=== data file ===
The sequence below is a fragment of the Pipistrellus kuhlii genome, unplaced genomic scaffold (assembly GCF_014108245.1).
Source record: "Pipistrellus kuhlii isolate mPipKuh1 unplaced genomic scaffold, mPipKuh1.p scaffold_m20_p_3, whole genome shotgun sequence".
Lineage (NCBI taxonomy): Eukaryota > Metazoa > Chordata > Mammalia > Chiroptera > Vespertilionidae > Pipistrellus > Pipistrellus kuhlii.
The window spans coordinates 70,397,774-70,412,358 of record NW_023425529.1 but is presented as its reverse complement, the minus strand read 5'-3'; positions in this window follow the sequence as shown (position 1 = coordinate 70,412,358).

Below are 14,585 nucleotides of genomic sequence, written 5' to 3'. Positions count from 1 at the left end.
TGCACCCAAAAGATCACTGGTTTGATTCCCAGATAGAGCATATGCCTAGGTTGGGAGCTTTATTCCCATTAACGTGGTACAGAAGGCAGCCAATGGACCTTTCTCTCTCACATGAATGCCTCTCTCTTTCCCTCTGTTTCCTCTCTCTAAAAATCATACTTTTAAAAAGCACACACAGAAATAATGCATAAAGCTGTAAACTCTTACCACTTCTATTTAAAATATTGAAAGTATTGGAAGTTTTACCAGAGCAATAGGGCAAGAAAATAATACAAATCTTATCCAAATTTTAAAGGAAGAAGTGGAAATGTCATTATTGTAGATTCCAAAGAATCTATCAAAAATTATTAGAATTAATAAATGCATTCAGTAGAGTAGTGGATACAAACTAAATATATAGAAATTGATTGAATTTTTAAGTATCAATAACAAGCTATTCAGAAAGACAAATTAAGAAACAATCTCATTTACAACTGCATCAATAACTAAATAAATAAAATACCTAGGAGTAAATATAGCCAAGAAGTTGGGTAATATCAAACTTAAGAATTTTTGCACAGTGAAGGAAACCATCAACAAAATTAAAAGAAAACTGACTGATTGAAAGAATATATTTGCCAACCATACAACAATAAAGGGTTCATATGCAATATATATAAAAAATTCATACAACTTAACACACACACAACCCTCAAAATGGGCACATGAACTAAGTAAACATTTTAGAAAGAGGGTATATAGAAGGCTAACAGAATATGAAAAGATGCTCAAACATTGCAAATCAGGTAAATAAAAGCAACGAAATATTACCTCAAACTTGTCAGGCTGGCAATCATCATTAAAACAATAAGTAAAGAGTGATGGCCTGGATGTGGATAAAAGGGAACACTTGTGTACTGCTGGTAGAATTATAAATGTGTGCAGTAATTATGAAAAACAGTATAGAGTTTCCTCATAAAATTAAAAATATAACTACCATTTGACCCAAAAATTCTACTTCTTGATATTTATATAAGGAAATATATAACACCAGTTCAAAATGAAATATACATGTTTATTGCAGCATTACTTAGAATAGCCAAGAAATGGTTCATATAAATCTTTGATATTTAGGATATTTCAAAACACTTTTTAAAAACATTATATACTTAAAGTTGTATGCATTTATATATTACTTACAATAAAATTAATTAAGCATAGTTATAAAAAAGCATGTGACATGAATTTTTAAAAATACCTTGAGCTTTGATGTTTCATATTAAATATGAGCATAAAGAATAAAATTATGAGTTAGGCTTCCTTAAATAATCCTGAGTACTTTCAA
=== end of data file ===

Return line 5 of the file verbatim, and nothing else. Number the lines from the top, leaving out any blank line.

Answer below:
Below are 14,585 nucleotides of genomic sequence, written 5' to 3'. Positions count from 1 at the left end.